The elevation was changed from 6962m to 6963m but no source was given. I don't think that the 2007 expedition surveyed Aconcagua, and unlike the previous Monte Pissis and Ojos del Salado elevations, the 6962m elevation had become well established and widely quoted. Please can we avoid making small (<10m) elevation adjustments each time there are new surveys, unless such changes are confirmed by multiple surveys, or are formally recognised by the appropriate national survey agency. Such changes generate undesirable inconsistencies within Wikipedia and among sources generally. Viewfinder 07:41, 24 May 2007 (UTC)
The elevation of Nido and some other places are wrong in Secors book (-200m) and many other sources. The present numbers are based on several GPS measurements during 10 years of expeditions to the mountain. Various other sources exists... —Preceding unsigned comment added by Jonnlantz (talk • contribs) 15:55, 23 January 2009 (UTC)
The main picture is somewhat confusing. The main mountain in the picture does NOT appear to be Aconcagua. This is obvious because all other pictures show the mountain as an elongated ridge with several peaks. PLUS just look at the timberline! Trees are almost at the top. This is a 22,000+ ft mountain. It looks to me that Aconcagua is actually the mountain in the BACKGROUND. Just compare it to the other pictures. I think this needs to be changed immediately. can anyone identify the actual mountain in the picture??
- Yes, this is suspicious, well spotted. There is no sign of the south summit or the Polish glacier. I replaced the image, but if anyone cares to attempt to identify the old one, it is here. Viewfinder 10:08, 3 June 2007 (UTC)
- I'm quite positive the old picture is Aconcagua as well. The picture is taken from the west, which is why you don't see the east-west summit ridge or the Polish Glacier. You can see the scree slopes from BC to Alaska/Nido to the left, and parts of the south face to the right. The green stuff that appears to be trees is just due to incorrect colors in the image. The new picture is not familiar to me, I assume it's from the Vacas/Polish Glacier base camp. I would prefer the old one to the new, but neither of them shows the "classical" view of the mountain. —Gsv 10:35, 3 June 2007 (UTC)
Hi Gsv, thank you for your contribution. I looked at this again with the help of Google Earth and concluded that you are right. Infact it is from the south west, so the south and main summits line up and appear to be indistinguishable. The GE terrain is not 100% accurate due to the lack of a decent source topo map to fill the Aconcagua SRTM void, but I think this shows a reasonable likeness. The background mountain on the right fooled me for a time, GE is not good for longer distance stuff, but by moving the eye around a bit, I got this, and there is a reaonable likeness to the Cordillera del Tigre (HP Cerro Tambillo 5680m), 50 km to the north east, shown at 040 from Aconcagua summit here. Sorry about my prevoius post! Viewfinder 13:53, 3 June 2007 (UTC)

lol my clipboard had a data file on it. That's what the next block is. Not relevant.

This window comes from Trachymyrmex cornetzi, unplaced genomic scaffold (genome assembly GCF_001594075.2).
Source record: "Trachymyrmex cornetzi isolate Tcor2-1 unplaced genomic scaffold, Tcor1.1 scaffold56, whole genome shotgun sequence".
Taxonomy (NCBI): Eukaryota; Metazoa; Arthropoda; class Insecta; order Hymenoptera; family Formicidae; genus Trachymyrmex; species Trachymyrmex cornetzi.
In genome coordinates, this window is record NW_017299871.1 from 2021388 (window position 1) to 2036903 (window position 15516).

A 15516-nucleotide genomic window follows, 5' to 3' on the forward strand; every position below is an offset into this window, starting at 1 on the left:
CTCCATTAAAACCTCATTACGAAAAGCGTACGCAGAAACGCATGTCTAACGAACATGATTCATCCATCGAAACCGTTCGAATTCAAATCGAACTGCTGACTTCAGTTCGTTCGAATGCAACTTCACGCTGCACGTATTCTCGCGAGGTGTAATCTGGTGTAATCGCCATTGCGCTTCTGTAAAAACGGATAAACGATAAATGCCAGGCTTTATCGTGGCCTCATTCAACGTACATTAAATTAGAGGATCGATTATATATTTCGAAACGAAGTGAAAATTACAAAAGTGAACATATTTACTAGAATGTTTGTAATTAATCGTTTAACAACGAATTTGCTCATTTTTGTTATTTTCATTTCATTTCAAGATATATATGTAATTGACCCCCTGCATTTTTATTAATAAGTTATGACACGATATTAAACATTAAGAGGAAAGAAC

I was the original poster of this, and after reading your responses, I realized that you guys are correct. The color of the original picture was the main thing that was causing me confusion. Upon very close inspection, the "trees" are just rocks in shadow with a strange green tint (possibly an artifact of an older photograph scanned into a computer?). Converting the photo to greyscale instantly stops the illusion.
The area of Argentina is 2.8 million km². The summit of Aconcagua is situated just a few kilometers from the Chilean border. Hence the information that Aconcagua is "near the border with Chile" is not at all irrelevant.
NOTE: The Chile-Argentina limits are defined by the highest peaks of the mountains. Therefore, Aconcagua is technically the limit between Chile and Argentina. —Preceding unsigned comment added by 22.214.171.124 (talk) 20:32, 22 October 2008 (UTC)
- It is not. The limit is defined by the water-divider line, and as a stream flowing east commences west of Aconcagua, the peak is wholly within Argentina. —Preceding unsigned comment added by 126.96.36.199 (talk) 02:40, 24 November 2008 (UTC)
- From what I'm seeing, it seems customary to call the Andes peaks by just their names and not with the prefix "Mount". Baseball Bugs What's up, Doc? 02:57, 9 May 2008 (UTC)
- "Acongagua" gets 9,900 hits on Google (compared to 2,000,000+ for "Aconcagua"), so maybe yes. -- Spireguy (talk) 16:57, 25 July 2008 (UTC)
Why no "Mount"
Bad math in the number of climbers (cited source has the same problem)
According to the text, most climbers are from the US, followed by Germany and the UK. However, the text also states that 25% of climbers are Argentineans. Logically, it follows that more than 25% of climbers are from the UK, Germany, and the US each. Together with the Argentineans, this adds up to more than 100%.
Clearly, Argentineans must be among the top three nationalities of climbers if the 25% is correct. However, since the cited source contains the same mistake, it is not clear whether they rank first or not.